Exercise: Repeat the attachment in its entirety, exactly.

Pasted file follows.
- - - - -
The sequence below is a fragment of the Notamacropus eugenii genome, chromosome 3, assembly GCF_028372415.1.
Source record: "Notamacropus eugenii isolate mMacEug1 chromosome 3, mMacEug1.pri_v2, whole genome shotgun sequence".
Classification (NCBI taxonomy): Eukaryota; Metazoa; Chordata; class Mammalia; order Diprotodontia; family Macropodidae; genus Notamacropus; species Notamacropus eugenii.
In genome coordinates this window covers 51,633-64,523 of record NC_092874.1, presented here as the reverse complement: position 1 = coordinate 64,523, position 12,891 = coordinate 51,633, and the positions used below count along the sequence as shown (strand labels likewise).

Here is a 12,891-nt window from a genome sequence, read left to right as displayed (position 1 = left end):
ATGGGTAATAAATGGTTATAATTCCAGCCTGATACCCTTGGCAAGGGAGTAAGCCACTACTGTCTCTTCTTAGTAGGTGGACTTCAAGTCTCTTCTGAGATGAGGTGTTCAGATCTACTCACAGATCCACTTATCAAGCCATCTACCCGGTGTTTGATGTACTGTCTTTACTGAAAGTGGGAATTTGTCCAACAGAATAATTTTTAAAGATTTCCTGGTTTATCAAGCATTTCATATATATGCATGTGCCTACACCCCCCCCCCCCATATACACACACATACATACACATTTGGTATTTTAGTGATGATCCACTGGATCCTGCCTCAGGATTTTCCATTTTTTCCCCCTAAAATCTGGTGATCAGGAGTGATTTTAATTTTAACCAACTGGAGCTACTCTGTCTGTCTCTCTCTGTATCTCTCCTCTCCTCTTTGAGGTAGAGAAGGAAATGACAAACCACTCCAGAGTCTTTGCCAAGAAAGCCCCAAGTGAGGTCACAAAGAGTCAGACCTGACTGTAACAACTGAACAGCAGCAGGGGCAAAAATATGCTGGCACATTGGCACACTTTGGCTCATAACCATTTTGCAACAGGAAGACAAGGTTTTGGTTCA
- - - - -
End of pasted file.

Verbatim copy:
The sequence below is a fragment of the Notamacropus eugenii genome, chromosome 3, assembly GCF_028372415.1.
Source record: "Notamacropus eugenii isolate mMacEug1 chromosome 3, mMacEug1.pri_v2, whole genome shotgun sequence".
Classification (NCBI taxonomy): Eukaryota; Metazoa; Chordata; class Mammalia; order Diprotodontia; family Macropodidae; genus Notamacropus; species Notamacropus eugenii.
In genome coordinates this window covers 51,633-64,523 of record NC_092874.1, presented here as the reverse complement: position 1 = coordinate 64,523, position 12,891 = coordinate 51,633, and the positions used below count along the sequence as shown (strand labels likewise).

Here is a 12,891-nt window from a genome sequence, read left to right as displayed (position 1 = left end):
ATGGGTAATAAATGGTTATAATTCCAGCCTGATACCCTTGGCAAGGGAGTAAGCCACTACTGTCTCTTCTTAGTAGGTGGACTTCAAGTCTCTTCTGAGATGAGGTGTTCAGATCTACTCACAGATCCACTTATCAAGCCATCTACCCGGTGTTTGATGTACTGTCTTTACTGAAAGTGGGAATTTGTCCAACAGAATAATTTTTAAAGATTTCCTGGTTTATCAAGCATTTCATATATATGCATGTGCCTACACCCCCCCCCCCCATATACACACACATACATACACATTTGGTATTTTAGTGATGATCCACTGGATCCTGCCTCAGGATTTTCCATTTTTTCCCCCTAAAATCTGGTGATCAGGAGTGATTTTAATTTTAACCAACTGGAGCTACTCTGTCTGTCTCTCTCTGTATCTCTCCTCTCCTCTTTGAGGTAGAGAAGGAAATGACAAACCACTCCAGAGTCTTTGCCAAGAAAGCCCCAAGTGAGGTCACAAAGAGTCAGACCTGACTGTAACAACTGAACAGCAGCAGGGGCAAAAATATGCTGGCACATTGGCACACTTTGGCTCATAACCATTTTGCAACAGGAAGACAAGGTTTTGGTTCA